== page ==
“Organizations don’t innovate. People do.” – M.Ditkoff
That is the one reason. But why?
Author Mitch Ditkoff is a leading voice on innovation. In fact, Ditkoff recently was ranked as one of the top 5 speakers in the world on this subject. In a recent article, Ditkoff wrote about the “Four Currents of a Culture of Innovation.”
Through years of research and discovery, Ditkoff and his team identified the fact that if we want to innovate in our organizations, groups, or lives, we have to understand that there are four “currents” always at work and interacting with each other. These four currents are:
Top Down – Where leaders focus on developing cultures where innovation is made a priority. Vision casting from this position is vital. Teams have to feel that leaders understand the necessity to do whatever it takes to establish climates that enhance innovation. This current allows and requires leaders to put resources towards innovation while intentionally building cultures that seek innovation at every level and every minute. The norm – or good enough – can’t be accepted. The ultimate sign that this culture war is being won is when teams love where they work, can’t wait to come in and do what they do, and don’t operate from a “business as usual” posture.
Bottom Up – Everyone needs to desire innovation for this premise to work. Best ideas always win if they come from the “creative team” or the “finance team.” Ideas are the jump-starter of innovation. When everyone knows their ideas matter, it removes silos and empowers innovation not just to succeed, but thrive. When teams feel empowered to innovate and be creative, they don’t feel the need to wait around for leaders to permission creativity; they become champions for innovation, positivity, and change.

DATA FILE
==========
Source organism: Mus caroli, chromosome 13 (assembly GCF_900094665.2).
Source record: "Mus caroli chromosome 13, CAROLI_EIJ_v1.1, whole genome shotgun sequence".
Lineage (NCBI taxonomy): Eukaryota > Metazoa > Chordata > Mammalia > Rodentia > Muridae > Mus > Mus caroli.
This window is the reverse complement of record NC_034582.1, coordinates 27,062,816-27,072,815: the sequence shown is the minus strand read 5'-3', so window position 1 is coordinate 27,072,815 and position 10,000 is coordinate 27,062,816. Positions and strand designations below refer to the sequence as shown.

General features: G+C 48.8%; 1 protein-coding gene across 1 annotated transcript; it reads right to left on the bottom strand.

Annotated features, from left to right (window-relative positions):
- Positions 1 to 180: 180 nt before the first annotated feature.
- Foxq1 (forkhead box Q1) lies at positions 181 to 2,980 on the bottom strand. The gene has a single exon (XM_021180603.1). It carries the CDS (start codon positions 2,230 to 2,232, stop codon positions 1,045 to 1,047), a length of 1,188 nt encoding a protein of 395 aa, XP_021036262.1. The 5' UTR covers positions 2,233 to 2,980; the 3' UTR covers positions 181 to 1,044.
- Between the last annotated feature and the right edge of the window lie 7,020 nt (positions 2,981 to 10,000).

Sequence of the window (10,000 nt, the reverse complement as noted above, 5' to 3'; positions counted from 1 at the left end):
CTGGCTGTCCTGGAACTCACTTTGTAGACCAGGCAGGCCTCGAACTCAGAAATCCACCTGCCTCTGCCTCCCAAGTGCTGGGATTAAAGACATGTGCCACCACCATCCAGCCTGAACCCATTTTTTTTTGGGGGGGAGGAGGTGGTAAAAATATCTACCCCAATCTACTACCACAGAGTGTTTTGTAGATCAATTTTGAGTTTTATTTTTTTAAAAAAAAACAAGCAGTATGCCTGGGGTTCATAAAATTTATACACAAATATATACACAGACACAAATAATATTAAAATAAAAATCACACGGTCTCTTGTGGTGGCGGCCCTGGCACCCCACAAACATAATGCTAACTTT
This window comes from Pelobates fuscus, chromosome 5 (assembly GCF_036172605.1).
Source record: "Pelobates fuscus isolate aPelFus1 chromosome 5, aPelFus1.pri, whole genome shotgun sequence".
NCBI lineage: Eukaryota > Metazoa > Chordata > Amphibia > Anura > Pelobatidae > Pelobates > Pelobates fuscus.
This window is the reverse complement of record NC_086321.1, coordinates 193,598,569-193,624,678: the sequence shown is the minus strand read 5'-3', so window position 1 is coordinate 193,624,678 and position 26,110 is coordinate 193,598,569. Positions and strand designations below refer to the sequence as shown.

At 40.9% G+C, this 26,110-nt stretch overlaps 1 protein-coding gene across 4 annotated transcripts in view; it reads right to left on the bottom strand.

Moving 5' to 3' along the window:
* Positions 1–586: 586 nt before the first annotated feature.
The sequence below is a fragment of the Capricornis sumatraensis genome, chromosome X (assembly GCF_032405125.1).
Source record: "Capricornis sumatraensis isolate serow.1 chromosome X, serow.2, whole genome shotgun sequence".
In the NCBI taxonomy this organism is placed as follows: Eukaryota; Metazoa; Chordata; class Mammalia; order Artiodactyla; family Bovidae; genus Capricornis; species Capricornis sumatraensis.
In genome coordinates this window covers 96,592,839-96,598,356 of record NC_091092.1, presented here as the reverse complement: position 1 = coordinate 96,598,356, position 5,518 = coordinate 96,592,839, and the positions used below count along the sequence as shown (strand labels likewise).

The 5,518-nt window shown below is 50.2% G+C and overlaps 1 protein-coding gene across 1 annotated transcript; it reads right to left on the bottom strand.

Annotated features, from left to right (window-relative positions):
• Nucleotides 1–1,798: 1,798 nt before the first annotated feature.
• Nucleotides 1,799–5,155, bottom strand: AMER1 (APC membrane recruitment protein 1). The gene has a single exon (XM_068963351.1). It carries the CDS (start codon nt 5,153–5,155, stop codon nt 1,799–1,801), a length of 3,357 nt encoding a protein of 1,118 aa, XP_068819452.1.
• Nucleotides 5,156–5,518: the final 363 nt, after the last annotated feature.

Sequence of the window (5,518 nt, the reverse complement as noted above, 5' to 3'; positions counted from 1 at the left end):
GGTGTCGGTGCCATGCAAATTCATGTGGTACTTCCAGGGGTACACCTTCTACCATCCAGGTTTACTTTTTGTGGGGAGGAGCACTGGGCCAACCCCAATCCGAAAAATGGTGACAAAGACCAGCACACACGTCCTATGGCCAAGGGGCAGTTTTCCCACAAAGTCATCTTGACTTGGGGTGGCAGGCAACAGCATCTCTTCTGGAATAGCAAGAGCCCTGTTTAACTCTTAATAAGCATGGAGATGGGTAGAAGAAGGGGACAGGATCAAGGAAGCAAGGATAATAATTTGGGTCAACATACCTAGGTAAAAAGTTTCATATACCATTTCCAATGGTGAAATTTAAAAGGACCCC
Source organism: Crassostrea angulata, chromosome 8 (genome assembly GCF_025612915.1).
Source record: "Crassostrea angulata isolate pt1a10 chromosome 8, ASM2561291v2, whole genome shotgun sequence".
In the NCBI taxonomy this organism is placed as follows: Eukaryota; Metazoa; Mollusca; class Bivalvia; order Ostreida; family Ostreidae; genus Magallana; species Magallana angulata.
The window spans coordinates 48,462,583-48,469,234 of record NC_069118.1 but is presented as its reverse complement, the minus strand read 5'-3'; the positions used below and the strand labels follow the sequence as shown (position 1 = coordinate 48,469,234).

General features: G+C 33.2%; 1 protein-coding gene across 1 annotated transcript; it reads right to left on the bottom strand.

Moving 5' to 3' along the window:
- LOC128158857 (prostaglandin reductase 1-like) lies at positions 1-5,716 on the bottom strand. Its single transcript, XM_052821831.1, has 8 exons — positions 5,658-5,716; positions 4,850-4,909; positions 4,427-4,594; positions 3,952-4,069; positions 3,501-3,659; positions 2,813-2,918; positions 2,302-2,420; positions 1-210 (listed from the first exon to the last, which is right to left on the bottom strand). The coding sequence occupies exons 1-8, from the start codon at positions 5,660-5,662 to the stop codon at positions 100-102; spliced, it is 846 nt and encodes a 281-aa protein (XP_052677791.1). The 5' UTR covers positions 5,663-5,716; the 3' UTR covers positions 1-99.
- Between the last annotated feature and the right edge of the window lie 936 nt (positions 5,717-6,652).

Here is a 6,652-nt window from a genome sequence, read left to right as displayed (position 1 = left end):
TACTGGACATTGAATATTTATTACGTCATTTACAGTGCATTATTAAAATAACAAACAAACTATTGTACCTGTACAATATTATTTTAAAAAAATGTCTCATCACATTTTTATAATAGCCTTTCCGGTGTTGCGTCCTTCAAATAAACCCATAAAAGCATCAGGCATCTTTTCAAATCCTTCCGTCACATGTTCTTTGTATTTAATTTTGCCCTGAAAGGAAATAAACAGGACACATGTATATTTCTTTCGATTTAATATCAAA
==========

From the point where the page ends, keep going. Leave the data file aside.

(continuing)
Outside In – Innovation doesn’t matter if it does not make an impact on our end users. Customers, attendees, contributors, and tribes have to feel the difference. If we don’t know who these people are, what they want, and have taken the time to learn how to respond to their needs, we won’t know how to innovate in a way that empowers momentum. Innovation without results that move us forward is not innovation. We have to make sure we’re finding ways to include the end user in the process.
Inside Out – This is where we activate our teams based on their passions and desires. When we figure out what makes our teams click – what fuels and drives our teams – then we’re creating spaces where innovation can excel. When we do this, we move into a role of leadership and avoid management. Teams run and build out of passion not based on tasks.
When we find the right blend of currents, we empower people to innovate for their organizations.
As leaders, we can help create clear paths for these currents when we identify and then equip each current to succeed. It takes intentionality and everyone buying into the plan. When this happens, we get to do stuff that is fun, exciting and leaves an impact. It’s when we’re working but not going to work…and there’s nothing like that feeling.
Are you working on a current?